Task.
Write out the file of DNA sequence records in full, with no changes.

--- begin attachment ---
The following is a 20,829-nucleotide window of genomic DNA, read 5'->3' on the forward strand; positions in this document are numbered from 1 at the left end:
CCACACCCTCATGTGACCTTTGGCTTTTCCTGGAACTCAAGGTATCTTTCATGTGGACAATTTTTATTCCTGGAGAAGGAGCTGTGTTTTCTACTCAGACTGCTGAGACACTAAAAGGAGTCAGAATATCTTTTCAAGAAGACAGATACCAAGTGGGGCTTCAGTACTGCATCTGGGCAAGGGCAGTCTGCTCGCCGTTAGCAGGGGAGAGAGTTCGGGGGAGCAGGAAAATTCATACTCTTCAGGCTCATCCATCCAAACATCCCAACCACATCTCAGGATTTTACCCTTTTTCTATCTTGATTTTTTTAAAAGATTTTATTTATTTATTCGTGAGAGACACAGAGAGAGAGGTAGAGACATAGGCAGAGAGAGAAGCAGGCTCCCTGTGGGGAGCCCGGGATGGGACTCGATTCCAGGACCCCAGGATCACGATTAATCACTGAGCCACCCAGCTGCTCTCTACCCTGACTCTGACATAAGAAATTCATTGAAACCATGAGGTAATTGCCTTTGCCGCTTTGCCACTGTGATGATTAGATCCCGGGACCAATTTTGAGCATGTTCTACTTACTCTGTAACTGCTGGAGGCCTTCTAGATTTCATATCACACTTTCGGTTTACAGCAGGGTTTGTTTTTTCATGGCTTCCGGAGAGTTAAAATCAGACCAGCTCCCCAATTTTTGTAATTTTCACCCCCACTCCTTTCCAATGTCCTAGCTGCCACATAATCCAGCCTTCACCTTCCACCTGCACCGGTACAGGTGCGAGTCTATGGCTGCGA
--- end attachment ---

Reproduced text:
The following is a 20,829-nucleotide window of genomic DNA, read 5'->3' on the forward strand; positions in this document are numbered from 1 at the left end:
CCACACCCTCATGTGACCTTTGGCTTTTCCTGGAACTCAAGGTATCTTTCATGTGGACAATTTTTATTCCTGGAGAAGGAGCTGTGTTTTCTACTCAGACTGCTGAGACACTAAAAGGAGTCAGAATATCTTTTCAAGAAGACAGATACCAAGTGGGGCTTCAGTACTGCATCTGGGCAAGGGCAGTCTGCTCGCCGTTAGCAGGGGAGAGAGTTCGGGGGAGCAGGAAAATTCATACTCTTCAGGCTCATCCATCCAAACATCCCAACCACATCTCAGGATTTTACCCTTTTTCTATCTTGATTTTTTTAAAAGATTTTATTTATTTATTCGTGAGAGACACAGAGAGAGAGGTAGAGACATAGGCAGAGAGAGAAGCAGGCTCCCTGTGGGGAGCCCGGGATGGGACTCGATTCCAGGACCCCAGGATCACGATTAATCACTGAGCCACCCAGCTGCTCTCTACCCTGACTCTGACATAAGAAATTCATTGAAACCATGAGGTAATTGCCTTTGCCGCTTTGCCACTGTGATGATTAGATCCCGGGACCAATTTTGAGCATGTTCTACTTACTCTGTAACTGCTGGAGGCCTTCTAGATTTCATATCACACTTTCGGTTTACAGCAGGGTTTGTTTTTTCATGGCTTCCGGAGAGTTAAAATCAGACCAGCTCCCCAATTTTTGTAATTTTCACCCCCACTCCTTTCCAATGTCCTAGCTGCCACATAATCCAGCCTTCACCTTCCACCTGCACCGGTACAGGTGCGAGTCTATGGCTGCGA